Florida Marsh Ruby Grapefruit

Available: December through February
Price: $23.00 ($24.00 in IL & IA)
2/5 bushel box, approx. 18-19 lb.
Count: 12, 15, 18, 20

The finest grapefruit in the world come from the Indian River area of Florida. The climate and fertile soil is uniquely suited to growing grapefruit with the distinctive delicate, complex flavors found only in Florida. Ours are so sweet that many have as much sugar content as an orange.

The refreshing sweet & tart taste of this seedless all-season citrus is matched only by the vitamins tucked away under its rosy skin. As healthy as it is delicious - a wonder for the waistline. Start your day healthy with half a grapefruit for breakfast each morning.

Grapefruit Nutrition Facts

Refreshening and delicious grapefruit are rich in phytonutrients such as vitamin A, beta carotene, lycopene. This unique fruit from paradise is quite popular among health conscious, fitness seekers since it contains many quality nutrients and plant chemicals that have the ability to contribute to optimum health and wellness.

  • Grapefruit are very low in calories but rich in dietary insoluble fiber, pectin, which by acting as bulk laxative helps to protect the colon mucous membrane by decreasing exposure time to toxic substances in the colon as well as binding to cancer causing chemicals in the colon.
  • Pectin has also been shown to reduce blood cholesterol levels by decreasing re-absorption of cholesterol binding bile acids in the colon.
  • It contains very good levels of vitamin-A (provides about 1150 IU per 100g), and flavonoid antioxidants such as naringenin, beta carotene, xanthin and lutein. Studies suggest that these compounds have antioxidant properties and are essential for vision.
  • Vitamin A also required maintaining healthy mucus membranes and skin. Consumption of natural fruits rich in vitamin-A and flavonoids helps to protect from lung and oral cavity cancers.
  • It is a good source of antioxidant vitamin-C; provides about 52% of DRI. Vitamin-C is a powerful natural anti-oxidant and helps body develop resistance against infectious agents and scavenge harmful free radicals; also is required for the maintenance of normal connective tissue as well for wound healing. It also facilitates dietary iron absorption from the intestine.
  • Fresh fruit is very rich in potassium. Potassium in an important component of cell and body fluids, helps controlling heart rate and blood pressure.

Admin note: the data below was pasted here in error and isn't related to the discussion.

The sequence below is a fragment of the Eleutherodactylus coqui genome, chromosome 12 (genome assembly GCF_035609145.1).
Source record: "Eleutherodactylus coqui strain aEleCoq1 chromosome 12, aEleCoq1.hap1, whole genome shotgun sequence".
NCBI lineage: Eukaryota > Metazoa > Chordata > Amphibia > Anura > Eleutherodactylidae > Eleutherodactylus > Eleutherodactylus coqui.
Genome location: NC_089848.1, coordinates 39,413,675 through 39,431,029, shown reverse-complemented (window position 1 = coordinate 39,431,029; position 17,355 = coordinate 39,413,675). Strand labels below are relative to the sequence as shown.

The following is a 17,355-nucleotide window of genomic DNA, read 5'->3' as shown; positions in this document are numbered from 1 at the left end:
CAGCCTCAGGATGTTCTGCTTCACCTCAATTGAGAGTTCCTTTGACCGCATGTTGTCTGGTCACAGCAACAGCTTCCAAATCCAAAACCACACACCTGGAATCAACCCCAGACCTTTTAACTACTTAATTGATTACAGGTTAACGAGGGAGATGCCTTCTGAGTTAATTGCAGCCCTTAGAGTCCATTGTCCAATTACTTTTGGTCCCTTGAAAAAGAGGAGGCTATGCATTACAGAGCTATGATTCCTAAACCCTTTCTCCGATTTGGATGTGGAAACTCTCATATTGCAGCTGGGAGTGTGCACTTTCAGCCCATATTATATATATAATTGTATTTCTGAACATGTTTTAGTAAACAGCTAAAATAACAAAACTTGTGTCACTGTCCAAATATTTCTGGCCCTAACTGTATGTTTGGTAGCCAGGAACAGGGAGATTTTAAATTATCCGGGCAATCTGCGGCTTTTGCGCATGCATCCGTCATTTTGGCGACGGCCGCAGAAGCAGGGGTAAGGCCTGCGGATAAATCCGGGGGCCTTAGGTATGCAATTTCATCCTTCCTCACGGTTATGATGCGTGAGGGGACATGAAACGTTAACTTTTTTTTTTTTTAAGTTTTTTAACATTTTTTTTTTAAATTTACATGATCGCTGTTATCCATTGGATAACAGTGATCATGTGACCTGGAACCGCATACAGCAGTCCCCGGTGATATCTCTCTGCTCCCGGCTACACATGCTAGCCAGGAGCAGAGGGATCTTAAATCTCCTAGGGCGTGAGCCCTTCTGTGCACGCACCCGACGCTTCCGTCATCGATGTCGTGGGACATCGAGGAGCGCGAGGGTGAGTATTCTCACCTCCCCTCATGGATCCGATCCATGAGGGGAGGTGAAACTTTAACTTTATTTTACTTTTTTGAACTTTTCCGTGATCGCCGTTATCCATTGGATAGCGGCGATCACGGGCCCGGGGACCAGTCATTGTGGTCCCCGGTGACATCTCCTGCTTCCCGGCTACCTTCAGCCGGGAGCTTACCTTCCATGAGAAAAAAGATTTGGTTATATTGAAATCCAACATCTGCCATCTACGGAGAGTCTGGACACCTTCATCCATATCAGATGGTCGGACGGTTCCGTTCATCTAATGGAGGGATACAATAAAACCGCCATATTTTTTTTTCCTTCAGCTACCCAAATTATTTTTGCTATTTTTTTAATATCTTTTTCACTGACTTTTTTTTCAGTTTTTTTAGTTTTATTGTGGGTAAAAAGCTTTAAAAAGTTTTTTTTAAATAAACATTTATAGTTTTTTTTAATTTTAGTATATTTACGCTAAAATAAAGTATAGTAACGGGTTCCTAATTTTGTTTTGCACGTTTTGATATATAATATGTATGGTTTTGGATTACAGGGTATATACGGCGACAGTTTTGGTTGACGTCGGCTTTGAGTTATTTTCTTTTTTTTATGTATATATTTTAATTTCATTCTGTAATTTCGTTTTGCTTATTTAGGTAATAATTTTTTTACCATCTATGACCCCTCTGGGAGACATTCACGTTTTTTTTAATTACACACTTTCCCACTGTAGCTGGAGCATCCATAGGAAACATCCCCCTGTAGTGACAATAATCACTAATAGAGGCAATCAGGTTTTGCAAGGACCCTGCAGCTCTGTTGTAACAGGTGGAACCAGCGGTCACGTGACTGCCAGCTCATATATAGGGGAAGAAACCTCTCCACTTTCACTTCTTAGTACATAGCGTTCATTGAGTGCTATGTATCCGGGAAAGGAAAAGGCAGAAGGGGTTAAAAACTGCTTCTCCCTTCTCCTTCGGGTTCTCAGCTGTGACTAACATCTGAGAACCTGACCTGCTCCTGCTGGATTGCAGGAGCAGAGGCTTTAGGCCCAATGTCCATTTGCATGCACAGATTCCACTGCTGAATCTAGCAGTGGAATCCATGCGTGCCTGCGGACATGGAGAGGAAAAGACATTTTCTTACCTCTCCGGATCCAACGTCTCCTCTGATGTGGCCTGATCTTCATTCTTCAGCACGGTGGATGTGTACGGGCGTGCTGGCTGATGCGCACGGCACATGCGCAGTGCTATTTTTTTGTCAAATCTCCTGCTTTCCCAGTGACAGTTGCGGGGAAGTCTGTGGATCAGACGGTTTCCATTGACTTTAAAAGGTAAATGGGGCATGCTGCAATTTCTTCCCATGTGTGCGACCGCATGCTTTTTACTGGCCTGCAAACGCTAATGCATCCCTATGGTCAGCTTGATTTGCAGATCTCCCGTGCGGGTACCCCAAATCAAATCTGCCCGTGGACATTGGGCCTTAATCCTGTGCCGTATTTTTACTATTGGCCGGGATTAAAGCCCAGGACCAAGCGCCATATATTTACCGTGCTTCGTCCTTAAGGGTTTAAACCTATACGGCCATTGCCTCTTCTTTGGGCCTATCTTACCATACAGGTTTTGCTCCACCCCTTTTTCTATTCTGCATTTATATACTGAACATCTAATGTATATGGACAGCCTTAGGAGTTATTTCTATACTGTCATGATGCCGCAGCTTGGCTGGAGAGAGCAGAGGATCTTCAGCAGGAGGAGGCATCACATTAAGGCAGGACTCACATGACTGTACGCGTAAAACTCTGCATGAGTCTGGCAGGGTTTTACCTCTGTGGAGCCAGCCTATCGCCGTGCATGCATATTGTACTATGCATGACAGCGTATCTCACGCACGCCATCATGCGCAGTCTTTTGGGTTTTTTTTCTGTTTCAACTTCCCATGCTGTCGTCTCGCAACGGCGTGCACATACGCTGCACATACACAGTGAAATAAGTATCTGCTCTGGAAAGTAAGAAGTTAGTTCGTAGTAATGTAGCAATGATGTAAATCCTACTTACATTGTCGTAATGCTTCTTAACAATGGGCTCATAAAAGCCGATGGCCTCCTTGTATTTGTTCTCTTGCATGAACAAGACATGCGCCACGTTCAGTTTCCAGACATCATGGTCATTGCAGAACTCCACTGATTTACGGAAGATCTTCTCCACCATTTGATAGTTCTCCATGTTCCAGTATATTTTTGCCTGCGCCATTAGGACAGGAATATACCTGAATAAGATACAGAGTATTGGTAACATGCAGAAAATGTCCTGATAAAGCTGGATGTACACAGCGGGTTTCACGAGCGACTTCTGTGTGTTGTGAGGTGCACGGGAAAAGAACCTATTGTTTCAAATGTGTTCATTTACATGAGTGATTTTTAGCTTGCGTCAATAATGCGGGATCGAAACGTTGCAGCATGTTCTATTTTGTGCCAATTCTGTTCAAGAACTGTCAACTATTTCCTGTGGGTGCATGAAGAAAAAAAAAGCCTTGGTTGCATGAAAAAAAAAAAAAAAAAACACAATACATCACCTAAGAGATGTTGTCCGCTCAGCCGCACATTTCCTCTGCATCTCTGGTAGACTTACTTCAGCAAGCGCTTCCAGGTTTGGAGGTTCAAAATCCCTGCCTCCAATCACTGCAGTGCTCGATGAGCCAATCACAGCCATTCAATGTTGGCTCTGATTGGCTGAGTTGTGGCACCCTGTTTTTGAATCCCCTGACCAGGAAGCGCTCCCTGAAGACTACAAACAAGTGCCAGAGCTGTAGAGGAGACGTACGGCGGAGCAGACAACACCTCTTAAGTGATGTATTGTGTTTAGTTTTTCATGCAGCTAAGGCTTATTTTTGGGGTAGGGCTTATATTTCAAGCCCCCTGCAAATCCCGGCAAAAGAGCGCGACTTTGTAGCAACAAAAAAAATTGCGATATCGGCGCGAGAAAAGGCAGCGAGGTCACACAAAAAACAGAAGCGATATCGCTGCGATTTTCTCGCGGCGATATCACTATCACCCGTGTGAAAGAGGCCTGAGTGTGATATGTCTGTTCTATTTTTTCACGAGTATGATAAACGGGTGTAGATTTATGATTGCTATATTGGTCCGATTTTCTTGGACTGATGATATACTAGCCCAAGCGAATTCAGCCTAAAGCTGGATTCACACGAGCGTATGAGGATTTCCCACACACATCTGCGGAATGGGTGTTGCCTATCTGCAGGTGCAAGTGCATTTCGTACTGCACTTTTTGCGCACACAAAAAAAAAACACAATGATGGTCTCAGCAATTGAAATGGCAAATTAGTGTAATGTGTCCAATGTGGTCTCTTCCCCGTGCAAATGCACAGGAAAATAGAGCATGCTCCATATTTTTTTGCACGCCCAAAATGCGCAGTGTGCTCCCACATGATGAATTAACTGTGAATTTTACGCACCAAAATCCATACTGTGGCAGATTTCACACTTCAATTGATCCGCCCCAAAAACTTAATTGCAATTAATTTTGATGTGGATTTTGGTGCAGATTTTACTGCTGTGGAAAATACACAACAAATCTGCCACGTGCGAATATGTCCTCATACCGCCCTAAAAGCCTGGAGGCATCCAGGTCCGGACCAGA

• Red varieties of grapefruits are especially rich in the most powerful flavonoid antioxidant, lycopene. Studies have shown that lycopene protects skin damage from UV rays and offers protection against prostate cancer.
  • It is also a good source of folate, iron, calcium, and other minerals.

Grapefruit Interaction with Medicine

Grapefruit and grapefruit juice are healthful, providing enough vitamin C, potassium, dietary fiber, and other nutrients to earn the American Heart Association's "heart-check" mark. That's the good news. The bad news is that grapefruit juice can interact with dozens of medications, sometimes dangerously.

Grapefruit's culprit chemical does not interact directly with your pills. Instead, it binds to an enzyme in your intestinal tract known as CYP3A4, which reduces the absorption of certain medications. When grapefruit juice blocks the enzyme, it's easier for the medication to pass from your gut to your bloodstream. Blood levels will rise faster and higher than normal, and in some cases the abnormally high levels can be dangerous.

For peace of mind, ask your doctor if grapefruit interacts with any of your medications. If it does and that disappoints you, he or she may be able to recommend a comparable, non-interacting drug alternative that will effectively treat your health condition AND allow you to enjoy the great taste and nutritional benefits of Florida grapefruit.

Some commonly used drugs interacting adversely and should be avoided with grapefruit are:
  • amiodarone  (Cordarone)
  • astemizole (Hismanal)
  • atorvastatin (Lipitor)
  • budesonide (Entocort)
  • buspirone (BuSpar)
  • cisapride (Propulsid, Prepulsid)
  • diazepam (Valium)
  • ovastatin (Mevacor)
  • mifepristone (Mifeprex)
  • sildenafil (Viagra)
  • simvastatin (Zocor)
  • terfenadine (Seldane)
  • felodipine (Plendil)
  • nifedipine (Procardia, Adalat)

(Source: The Harvard Medical School family health guide: Grapefruit and Medication)

The University of Florida's College of Pharmacy has a great database showing research on drug interactions with grapefruit.

(Medical disclaimer: The information and reference guides in this website are intended solely for the general information for the reader. It is not to be used to diagnose health problems or for treatment purposes. It is not a substitute for medical care provided by a licensed and qualified health professional. Please consult your health care provider for any advice on medications.)